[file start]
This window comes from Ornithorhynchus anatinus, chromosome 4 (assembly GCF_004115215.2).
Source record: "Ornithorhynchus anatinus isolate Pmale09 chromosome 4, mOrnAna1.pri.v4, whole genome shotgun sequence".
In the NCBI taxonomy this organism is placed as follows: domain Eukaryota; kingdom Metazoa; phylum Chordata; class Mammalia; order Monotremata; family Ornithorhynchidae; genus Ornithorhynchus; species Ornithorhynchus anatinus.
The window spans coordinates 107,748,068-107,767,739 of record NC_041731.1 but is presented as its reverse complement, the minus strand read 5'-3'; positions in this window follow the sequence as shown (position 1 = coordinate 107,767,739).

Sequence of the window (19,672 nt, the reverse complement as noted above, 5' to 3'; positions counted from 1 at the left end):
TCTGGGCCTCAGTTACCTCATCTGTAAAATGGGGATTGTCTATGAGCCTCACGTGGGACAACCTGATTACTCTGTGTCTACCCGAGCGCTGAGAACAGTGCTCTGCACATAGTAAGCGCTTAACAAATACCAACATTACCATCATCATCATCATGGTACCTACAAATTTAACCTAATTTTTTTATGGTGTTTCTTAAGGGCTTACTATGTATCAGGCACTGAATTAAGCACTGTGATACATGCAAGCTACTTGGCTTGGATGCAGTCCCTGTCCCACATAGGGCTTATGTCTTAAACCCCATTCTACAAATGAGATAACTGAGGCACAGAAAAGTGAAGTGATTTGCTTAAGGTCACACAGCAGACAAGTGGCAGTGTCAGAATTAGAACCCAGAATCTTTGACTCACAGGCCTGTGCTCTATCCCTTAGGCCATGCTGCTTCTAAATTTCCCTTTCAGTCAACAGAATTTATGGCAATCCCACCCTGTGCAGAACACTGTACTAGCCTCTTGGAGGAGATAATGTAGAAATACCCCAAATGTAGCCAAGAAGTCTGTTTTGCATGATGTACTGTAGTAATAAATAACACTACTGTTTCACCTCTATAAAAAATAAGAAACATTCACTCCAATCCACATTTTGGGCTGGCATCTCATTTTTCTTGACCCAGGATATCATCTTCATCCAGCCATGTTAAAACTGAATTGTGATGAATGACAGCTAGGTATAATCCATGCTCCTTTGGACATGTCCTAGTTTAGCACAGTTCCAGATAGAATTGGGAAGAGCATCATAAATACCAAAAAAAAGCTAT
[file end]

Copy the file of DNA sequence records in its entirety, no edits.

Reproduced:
This window comes from Ornithorhynchus anatinus, chromosome 4 (assembly GCF_004115215.2).
Source record: "Ornithorhynchus anatinus isolate Pmale09 chromosome 4, mOrnAna1.pri.v4, whole genome shotgun sequence".
In the NCBI taxonomy this organism is placed as follows: domain Eukaryota; kingdom Metazoa; phylum Chordata; class Mammalia; order Monotremata; family Ornithorhynchidae; genus Ornithorhynchus; species Ornithorhynchus anatinus.
The window spans coordinates 107,748,068-107,767,739 of record NC_041731.1 but is presented as its reverse complement, the minus strand read 5'-3'; positions in this window follow the sequence as shown (position 1 = coordinate 107,767,739).

Sequence of the window (19,672 nt, the reverse complement as noted above, 5' to 3'; positions counted from 1 at the left end):
TCTGGGCCTCAGTTACCTCATCTGTAAAATGGGGATTGTCTATGAGCCTCACGTGGGACAACCTGATTACTCTGTGTCTACCCGAGCGCTGAGAACAGTGCTCTGCACATAGTAAGCGCTTAACAAATACCAACATTACCATCATCATCATCATGGTACCTACAAATTTAACCTAATTTTTTTATGGTGTTTCTTAAGGGCTTACTATGTATCAGGCACTGAATTAAGCACTGTGATACATGCAAGCTACTTGGCTTGGATGCAGTCCCTGTCCCACATAGGGCTTATGTCTTAAACCCCATTCTACAAATGAGATAACTGAGGCACAGAAAAGTGAAGTGATTTGCTTAAGGTCACACAGCAGACAAGTGGCAGTGTCAGAATTAGAACCCAGAATCTTTGACTCACAGGCCTGTGCTCTATCCCTTAGGCCATGCTGCTTCTAAATTTCCCTTTCAGTCAACAGAATTTATGGCAATCCCACCCTGTGCAGAACACTGTACTAGCCTCTTGGAGGAGATAATGTAGAAATACCCCAAATGTAGCCAAGAAGTCTGTTTTGCATGATGTACTGTAGTAATAAATAACACTACTGTTTCACCTCTATAAAAAATAAGAAACATTCACTCCAATCCACATTTTGGGCTGGCATCTCATTTTTCTTGACCCAGGATATCATCTTCATCCAGCCATGTTAAAACTGAATTGTGATGAATGACAGCTAGGTATAATCCATGCTCCTTTGGACATGTCCTAGTTTAGCACAGTTCCAGATAGAATTGGGAAGAGCATCATAAATACCAAAAAAAAGCTAT